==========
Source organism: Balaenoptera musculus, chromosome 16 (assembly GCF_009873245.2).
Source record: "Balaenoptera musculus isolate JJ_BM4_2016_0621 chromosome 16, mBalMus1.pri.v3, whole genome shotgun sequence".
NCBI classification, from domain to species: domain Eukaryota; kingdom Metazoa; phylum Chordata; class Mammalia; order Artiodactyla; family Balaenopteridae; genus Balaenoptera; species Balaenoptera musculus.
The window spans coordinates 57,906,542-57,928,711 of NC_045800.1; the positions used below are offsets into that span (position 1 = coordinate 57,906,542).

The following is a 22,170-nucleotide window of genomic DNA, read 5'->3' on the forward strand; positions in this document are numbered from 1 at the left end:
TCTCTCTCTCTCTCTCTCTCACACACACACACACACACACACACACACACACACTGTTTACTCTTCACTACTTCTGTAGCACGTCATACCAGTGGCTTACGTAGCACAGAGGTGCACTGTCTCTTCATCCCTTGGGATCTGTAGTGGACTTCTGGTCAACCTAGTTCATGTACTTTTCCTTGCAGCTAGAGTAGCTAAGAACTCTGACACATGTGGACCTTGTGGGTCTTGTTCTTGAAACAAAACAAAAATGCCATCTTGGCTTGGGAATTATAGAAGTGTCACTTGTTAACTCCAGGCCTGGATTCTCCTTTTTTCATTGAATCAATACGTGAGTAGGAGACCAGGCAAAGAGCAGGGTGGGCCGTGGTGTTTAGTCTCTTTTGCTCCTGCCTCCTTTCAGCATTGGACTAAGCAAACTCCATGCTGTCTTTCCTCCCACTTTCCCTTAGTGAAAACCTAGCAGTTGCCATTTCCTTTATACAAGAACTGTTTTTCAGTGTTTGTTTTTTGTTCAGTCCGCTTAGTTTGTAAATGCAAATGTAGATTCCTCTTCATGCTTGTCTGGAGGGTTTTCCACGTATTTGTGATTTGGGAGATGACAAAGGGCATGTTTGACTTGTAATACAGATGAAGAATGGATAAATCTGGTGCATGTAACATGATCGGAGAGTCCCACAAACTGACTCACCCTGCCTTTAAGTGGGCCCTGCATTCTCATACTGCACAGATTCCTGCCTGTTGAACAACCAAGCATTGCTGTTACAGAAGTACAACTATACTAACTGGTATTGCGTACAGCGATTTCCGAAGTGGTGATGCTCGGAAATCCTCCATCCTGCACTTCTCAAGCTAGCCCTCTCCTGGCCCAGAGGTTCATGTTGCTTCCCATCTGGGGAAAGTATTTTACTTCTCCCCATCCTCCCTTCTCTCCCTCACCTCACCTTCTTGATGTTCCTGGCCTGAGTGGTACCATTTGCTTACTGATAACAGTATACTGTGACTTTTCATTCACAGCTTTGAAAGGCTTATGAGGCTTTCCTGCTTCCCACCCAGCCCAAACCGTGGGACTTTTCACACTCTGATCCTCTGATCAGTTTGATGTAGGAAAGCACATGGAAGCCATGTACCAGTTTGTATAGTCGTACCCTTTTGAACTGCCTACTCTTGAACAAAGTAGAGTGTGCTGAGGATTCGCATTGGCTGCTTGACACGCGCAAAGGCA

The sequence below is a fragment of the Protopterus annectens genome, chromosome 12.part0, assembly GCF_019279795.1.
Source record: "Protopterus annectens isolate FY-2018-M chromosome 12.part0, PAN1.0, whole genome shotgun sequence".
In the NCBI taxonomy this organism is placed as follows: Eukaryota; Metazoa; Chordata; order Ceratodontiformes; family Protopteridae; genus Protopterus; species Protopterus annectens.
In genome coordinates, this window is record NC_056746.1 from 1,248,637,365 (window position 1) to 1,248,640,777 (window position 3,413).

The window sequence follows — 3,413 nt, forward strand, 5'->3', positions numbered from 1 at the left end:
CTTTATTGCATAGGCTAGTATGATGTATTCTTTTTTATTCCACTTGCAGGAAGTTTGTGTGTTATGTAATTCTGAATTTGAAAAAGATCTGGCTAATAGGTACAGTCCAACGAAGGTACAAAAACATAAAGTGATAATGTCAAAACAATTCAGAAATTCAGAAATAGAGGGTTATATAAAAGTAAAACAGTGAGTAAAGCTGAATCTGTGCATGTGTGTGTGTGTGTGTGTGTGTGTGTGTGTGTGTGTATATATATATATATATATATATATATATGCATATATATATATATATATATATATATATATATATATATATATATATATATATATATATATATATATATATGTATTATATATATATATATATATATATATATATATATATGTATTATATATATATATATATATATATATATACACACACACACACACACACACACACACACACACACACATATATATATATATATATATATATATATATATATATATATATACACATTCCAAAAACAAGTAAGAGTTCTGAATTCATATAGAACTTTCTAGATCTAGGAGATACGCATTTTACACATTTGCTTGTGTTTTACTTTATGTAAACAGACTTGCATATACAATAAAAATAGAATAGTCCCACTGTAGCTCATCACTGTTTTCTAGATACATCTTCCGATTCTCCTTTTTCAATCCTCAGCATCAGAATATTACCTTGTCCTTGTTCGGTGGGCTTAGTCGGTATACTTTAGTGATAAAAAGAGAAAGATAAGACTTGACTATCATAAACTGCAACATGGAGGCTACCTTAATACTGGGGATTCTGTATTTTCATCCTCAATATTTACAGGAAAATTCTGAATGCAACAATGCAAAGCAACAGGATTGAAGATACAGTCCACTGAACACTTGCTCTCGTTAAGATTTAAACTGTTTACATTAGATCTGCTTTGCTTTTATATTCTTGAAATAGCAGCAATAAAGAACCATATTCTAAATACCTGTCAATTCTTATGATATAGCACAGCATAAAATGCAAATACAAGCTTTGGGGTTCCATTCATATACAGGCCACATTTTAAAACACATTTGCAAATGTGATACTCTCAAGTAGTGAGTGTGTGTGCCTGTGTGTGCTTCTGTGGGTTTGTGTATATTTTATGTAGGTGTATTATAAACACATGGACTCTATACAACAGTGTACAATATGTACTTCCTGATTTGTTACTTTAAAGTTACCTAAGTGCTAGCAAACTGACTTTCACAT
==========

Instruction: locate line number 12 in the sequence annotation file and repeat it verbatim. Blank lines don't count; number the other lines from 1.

CTTTATTGCATAGGCTAGTATGATGTATTCTTTTTTATTCCACTTGCAGGAAGTTTGTGTGTTATGTAATTCTGAATTTGAAAAAGATCTGGCTAATAGGTACAGTCCAACGAAGGTACAAAAACATAAAGTGATAATGTCAAAACAATTCAGAAATTCAGAAATAGAGGGTTATATAAAAGTAAAACAGTGAGTAAAGCTGAATCTGTGCATGTGTGTGTGTGTGTGTGTGTGTGTGTGTGTGTGTGTATATATATATATATATATATATATATATGCATATATATATATATATATATATATATATATATATATATATATATATATATATATATATATATATATATATGTATTATATATATATATATATATATATATATATATATATGTATTATATATATATATATATATATATATATACACACACACACACACACACACACACACACACACACACATATATATATATATATATATATATATATATATATATATATATACACATTCCAAAAACAAGTAAGAGTTCTGAATTCATATAGAACTTTCTAGATCTAGGAGATACGCATTTTACACATTTGCTTGTGTTTTACTTTATGTAAACAGACTTGCATATACAATAAAAATAGAATAGTCCCACTGTAGCTCATCACTGTTTTCTAGATACATCTTCCGATTCTCCTTTTTCAATCCTCAGCATCAGAATATTACCTTGTCCTTGTTCGGTGGGCTTAGTCGGTATACTTTAGTGATAAAAAGAGAAAGATAAGACTTGACTATCATAAACTGCAACATGGAGGCTACCTTAATACTGGGGATTCTGTATTTTCATCCTCAATATTTACAGGAAAATTCTGAATGCAACAATGCAAAGCAACAGGATTGAAGATACAGTCCACTGAACACTTGCTCTCGTTAAGATTTAAACTGTTTACATTAGATCTGCTTTGCTTTTATATTCTTGAAATAGCAGCAATAAAGAACCATATTCTAAATACCTGTCAATTCTTATGATATAGCACAGCATAAAATGCAAATACAAGCTTTGGGGTTCCATTCATATACAGGCCACATTTTAAAACACATTTGCAAATGTGATACTCTCAAGTAGTGAGTGTGTGTGCCTGTGTGTGCTTCTGTGGGTTTGTGTATATTTTATGTAGGTGTATTATAAACACATGGACTCTATACAACAGTGTACAATATGTACTTCCTGATTTGTTACTTTAAAGTTACCTAAGTGCTAGCAAACTGACTTTCACAT